Chronic Wasting Disease (CWD) is a transmissible neurological disease of deer and elk that produces small lesions in brains of infected animals. It is characterized by loss of body condition, behavioral abnormalities and death. CWD is classified as a transmissible spongiform encephalopathy (TSE), and is similar to mad cow disease in cattle and scrapie in sheep. Infectious agents of CWD are neither bacteria nor viruses, but are hypothesized to be prions. Prions are infectious proteins without associated nucleic acids.
No treatment is available for animals affected with CWD. Once clinical signs develop, CWD is invariably fatal. Affected animals that develop pneumonia may respond temporarily to treatment with antibiotics, but ultimately the outcome is still fatal. Similarly, no vaccine is available to prevent CWD infection in deer or elk. It follows that controlling CWD is problematic. Long incubation periods, subtle early clinical signs, absence of a reliable ante mortem diagnostic tests, extremely resistant infectious agent, possible environmental contamination, and incomplete understanding of transmission all constrain options for controlling or eradicating CWD.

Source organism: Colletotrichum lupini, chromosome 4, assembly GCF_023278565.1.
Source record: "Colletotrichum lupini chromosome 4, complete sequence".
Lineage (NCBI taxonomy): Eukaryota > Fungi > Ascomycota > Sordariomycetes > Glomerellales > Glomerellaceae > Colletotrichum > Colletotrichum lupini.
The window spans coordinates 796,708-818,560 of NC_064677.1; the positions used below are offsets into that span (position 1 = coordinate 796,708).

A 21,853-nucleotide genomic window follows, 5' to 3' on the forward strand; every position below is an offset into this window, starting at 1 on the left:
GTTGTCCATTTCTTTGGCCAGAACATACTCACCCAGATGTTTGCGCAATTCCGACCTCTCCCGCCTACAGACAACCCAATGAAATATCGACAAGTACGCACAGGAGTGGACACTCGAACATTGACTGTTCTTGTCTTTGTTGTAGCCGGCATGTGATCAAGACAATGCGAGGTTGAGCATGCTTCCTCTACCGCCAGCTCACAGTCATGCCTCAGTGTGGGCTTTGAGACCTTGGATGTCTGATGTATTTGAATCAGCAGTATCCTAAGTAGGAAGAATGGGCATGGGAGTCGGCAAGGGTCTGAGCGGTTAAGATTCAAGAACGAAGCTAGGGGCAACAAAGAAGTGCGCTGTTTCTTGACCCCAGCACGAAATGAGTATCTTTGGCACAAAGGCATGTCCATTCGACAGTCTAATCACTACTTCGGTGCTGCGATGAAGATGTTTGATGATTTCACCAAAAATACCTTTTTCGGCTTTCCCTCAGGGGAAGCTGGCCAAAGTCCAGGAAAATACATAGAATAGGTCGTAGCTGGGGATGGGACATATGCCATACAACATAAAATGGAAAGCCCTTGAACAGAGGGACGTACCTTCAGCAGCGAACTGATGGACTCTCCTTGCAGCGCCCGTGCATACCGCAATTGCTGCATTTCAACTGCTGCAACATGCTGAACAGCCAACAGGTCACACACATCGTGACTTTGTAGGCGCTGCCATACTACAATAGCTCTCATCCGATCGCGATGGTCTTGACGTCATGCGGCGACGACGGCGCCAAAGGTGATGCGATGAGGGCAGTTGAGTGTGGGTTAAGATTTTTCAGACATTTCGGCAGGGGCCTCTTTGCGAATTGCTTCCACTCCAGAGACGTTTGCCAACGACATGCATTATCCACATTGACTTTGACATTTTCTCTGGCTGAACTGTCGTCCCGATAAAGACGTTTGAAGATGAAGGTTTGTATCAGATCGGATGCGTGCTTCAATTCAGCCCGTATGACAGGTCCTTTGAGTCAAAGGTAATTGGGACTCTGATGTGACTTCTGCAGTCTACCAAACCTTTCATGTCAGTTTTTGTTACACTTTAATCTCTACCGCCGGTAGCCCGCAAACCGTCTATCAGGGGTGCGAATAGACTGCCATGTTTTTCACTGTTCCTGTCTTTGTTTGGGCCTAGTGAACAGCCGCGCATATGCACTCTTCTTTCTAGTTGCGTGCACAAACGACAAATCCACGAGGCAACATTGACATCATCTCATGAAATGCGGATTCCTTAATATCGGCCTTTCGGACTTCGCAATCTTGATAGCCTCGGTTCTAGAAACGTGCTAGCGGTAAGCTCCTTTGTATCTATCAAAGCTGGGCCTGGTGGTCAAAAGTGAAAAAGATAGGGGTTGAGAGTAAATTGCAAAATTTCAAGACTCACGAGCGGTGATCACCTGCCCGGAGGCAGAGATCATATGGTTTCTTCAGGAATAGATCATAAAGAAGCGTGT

Chronic wasting disease in free-ranging cervids occurs in contiguous areas of Wyoming, Colorado and Nebraska; this is considered the core endemic area for CWD. Distribution of CWD in free-ranging deer, elk, and moose has been determined primarily through necropsy and examination of tissues from animals showing clinical signs suggestive of CWD (clinically targeted surveillance); this is an efficient approach for detecting new foci of infection. Since 2000, CWD has been detected in free-ranging cervids in several additional states.